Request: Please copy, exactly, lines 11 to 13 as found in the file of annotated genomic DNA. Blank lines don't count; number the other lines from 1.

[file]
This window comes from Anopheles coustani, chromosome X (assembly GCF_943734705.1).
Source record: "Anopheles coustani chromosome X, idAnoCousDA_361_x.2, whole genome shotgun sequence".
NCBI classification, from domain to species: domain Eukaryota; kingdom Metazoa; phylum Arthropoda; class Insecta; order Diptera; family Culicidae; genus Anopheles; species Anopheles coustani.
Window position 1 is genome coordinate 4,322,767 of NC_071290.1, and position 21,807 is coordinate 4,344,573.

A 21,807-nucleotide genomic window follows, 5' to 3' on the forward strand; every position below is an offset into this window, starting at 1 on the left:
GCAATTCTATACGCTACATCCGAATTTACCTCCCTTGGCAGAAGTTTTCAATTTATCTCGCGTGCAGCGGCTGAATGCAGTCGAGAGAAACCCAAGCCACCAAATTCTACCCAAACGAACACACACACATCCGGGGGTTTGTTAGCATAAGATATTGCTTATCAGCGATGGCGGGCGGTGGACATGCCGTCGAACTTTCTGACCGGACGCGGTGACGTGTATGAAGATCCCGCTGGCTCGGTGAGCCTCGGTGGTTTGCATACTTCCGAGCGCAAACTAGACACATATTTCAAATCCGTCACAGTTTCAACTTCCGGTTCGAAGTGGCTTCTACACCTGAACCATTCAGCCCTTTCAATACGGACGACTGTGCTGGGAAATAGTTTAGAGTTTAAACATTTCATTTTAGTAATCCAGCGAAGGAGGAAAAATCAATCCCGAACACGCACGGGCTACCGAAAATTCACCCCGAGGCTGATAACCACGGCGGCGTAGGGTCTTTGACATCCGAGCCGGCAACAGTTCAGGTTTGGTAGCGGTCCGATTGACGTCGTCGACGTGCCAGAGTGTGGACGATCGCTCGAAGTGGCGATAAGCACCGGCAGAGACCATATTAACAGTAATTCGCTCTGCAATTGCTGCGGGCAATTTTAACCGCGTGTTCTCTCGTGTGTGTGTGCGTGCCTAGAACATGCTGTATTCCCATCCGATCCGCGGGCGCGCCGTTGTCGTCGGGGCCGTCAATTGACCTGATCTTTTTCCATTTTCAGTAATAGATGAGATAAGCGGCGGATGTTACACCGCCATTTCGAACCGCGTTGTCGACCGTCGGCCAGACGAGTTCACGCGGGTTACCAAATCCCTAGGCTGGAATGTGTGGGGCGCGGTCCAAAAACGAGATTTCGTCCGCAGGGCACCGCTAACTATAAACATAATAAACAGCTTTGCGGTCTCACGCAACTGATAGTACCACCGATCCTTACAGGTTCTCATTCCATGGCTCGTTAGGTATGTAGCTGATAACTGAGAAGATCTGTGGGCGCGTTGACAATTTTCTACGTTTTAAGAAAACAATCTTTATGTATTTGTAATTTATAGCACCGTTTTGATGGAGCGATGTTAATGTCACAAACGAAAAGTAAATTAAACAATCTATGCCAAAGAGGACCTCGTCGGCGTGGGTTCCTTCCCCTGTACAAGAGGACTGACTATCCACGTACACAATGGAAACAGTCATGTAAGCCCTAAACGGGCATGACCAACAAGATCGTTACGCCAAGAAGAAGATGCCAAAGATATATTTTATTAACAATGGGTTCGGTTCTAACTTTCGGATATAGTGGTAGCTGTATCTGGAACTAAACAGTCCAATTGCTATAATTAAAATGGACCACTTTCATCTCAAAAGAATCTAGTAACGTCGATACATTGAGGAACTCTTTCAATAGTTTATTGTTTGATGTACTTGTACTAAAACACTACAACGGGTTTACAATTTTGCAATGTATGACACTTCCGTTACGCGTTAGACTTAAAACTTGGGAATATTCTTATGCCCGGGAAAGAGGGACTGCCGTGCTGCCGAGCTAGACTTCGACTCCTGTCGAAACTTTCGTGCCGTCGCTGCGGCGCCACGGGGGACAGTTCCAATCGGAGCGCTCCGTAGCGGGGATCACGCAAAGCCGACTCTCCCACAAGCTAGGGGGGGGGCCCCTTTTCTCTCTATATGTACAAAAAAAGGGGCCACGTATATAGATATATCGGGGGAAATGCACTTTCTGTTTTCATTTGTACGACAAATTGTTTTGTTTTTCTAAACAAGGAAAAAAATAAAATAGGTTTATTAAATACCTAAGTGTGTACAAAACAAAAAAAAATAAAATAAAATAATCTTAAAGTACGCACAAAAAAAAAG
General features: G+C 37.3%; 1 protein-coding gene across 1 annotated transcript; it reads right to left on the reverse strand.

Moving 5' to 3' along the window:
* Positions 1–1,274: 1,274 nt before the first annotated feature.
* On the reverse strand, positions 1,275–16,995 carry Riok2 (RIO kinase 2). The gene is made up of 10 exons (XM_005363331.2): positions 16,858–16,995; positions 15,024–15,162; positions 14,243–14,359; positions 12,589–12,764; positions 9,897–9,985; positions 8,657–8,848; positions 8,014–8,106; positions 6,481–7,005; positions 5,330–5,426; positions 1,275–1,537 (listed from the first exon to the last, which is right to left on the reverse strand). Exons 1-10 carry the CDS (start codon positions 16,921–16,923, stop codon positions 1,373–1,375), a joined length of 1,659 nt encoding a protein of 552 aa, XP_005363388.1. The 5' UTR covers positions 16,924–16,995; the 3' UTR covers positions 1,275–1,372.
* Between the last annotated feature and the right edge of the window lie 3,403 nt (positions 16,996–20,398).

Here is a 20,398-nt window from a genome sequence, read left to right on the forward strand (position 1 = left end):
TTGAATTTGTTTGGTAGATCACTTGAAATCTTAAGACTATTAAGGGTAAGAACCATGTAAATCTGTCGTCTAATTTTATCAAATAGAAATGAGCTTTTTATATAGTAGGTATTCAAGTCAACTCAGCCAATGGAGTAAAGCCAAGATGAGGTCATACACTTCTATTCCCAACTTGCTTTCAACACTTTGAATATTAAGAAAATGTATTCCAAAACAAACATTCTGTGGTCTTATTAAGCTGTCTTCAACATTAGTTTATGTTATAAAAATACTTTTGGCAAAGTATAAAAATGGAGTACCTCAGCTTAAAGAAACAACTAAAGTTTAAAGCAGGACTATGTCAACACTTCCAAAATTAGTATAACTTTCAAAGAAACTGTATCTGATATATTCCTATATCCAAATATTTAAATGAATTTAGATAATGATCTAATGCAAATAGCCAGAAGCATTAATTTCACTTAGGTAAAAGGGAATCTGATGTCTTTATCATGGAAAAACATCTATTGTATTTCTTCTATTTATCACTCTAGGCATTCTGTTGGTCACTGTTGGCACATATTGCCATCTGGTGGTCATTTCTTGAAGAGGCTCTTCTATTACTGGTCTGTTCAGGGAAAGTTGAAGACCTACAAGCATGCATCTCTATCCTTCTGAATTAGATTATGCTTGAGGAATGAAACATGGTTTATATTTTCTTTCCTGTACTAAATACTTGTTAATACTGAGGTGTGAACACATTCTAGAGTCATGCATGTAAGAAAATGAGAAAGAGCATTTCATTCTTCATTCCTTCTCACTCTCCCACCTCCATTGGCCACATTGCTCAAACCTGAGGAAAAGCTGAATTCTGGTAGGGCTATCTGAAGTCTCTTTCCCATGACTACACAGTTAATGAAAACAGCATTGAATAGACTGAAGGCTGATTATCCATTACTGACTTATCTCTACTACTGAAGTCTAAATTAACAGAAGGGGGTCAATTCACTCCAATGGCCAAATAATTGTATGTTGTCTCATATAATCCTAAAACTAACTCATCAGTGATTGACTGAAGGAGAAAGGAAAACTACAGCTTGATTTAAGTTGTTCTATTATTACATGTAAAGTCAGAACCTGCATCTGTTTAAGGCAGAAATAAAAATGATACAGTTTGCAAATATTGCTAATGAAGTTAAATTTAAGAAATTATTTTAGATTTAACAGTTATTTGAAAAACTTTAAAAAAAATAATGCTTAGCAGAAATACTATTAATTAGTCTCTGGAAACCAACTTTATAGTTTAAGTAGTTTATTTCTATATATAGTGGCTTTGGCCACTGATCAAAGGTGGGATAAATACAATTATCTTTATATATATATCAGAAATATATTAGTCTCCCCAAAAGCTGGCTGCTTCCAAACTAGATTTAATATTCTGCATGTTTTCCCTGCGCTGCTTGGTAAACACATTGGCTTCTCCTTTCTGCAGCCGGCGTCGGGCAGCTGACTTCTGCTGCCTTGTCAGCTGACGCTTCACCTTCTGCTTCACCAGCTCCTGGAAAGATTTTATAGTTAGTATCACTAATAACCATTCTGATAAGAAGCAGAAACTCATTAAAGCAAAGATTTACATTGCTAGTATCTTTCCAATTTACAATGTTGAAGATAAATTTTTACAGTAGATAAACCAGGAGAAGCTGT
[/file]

* Between the last annotated feature and the right edge of the window lie 3,403 nt (positions 16,996–20,398).

Here is a 20,398-nt window from a genome sequence, read left to right on the forward strand (position 1 = left end):
TTGAATTTGTTTGGTAGATCACTTGAAATCTTAAGACTATTAAGGGTAAGAACCATGTAAATCTGTCGTCTAATTTTATCAAATAGAAATGAGCTTTTTATATAGTAGGTATTCAAGTCAACTCAGCCAATGGAGTAAAGCCAAGATGAGGTCATACACTTCTATTCCCAACTTGCTTTCAACACTTTGAATATTAAGAAAATGTATTCCAAAACAAACATTCTGTGGTCTTATTAAGCTGTCTTCAACATTAGTTTATGTTATAAAAATACTTTTGGCAAAGTATAAAAATGGAGTACCTCAGCTTAAAGAAACAACTAAAGTTTAAAGCAGGACTATGTCAACACTTCCAAAATTAGTATAACTTTCAAAGAAACTGTATCTGATATATTCCTATATCCAAATATTTAAATGAATTTAGATAATGATCTAATGCAAATAGCCAGAAGCATTAATTTCACTTAGGTAAAAGGGAATCTGATGTCTTTATCATGGAAAAACATCTATTGTATTTCTTCTATTTATCACTCTAGGCATTCTGTTGGTCACTGTTGGCACATATTGCCATCTGGTGGTCATTTCTTGAAGAGGCTCTTCTATTACTGGTCTGTTCAGGGAAAGTTGAAGACCTACAAGCATGCATCTCTATCCTTCTGAATTAGATTATGCTTGAGGAATGAAACATGGTTTATATTTTCTTTCCTGTACTAAATACTTGTTAATACTGAGGTGTGAACACATTCTAGAGTCATGCATGTAAGAAAATGAGAAAGAGCATTTCATTCTTCATTCCTTCTCACTCTCCCACCTCCATTGGCCACATTGCTCAAACCTGAGGAAAAGCTGAATTCTGGTAGGGCTATCTGAAGTCTCTTTCCCATGACTACACAGTTAATGAAAACAGCATTGAATAGACTGAAGGCTGATTATCCATTACTGACTTATCTCTACTACTGAAGTCTAAATTAACAGAAGGGGGTCAATTCACTCCAATGGCCAAATAATTGTATGTTGTCTCATATAATCCTAAAACTAACTCATCAGTGATTGACTGAAGGAGAAAGGAAAACTACAGCTTGATTTAAGTTGTTCTATTATTACATGTAAAGTCAGAACCTGCATCTGTTTAAGGCAGAAATAAAAATGATACAGTTTGCAAATATTGCTAATGAAGTTAAATTTAAGAAATTATTTTAGATTTAACAGTTATTTGAAAAACTTTAAAAAAAATAATGCTTAGCAGAAATACTATTAATTAGTCTCTGGAAACCAACTTTATAGTTTAAGTAGTTTATTTCTATATATAGTGGCTTTGGCCACTGATCAAAGGTGGGATAAATACAATTATCTTTATATATATATCAGAAATATATTAGTCTCCCCAAAAGCTGGCTGCTTCCAAACTAGATTTAATATTCTGCATGTTTTCCCTGCGCTGCTTGGTAAACACATTGGCTTCTCCTTTCTGCAGCCGGCGTCGGGCAGCTGACTTCTGCTGCCTTGTCAGCTGACGCTTCACCTTCTGCTTCACCAGCTCCTGGAAAGATTTTATAGTTAGTATCACTAATAACCATTCTGATAAGAAGCAGAAACTCATTAAAGCAAAGATTTACATTGCTAGTATCTTTCCAATTTACAATGTTGAAGATAAATTTTTACAGTAGATAAACCAGGAGAAGCTGT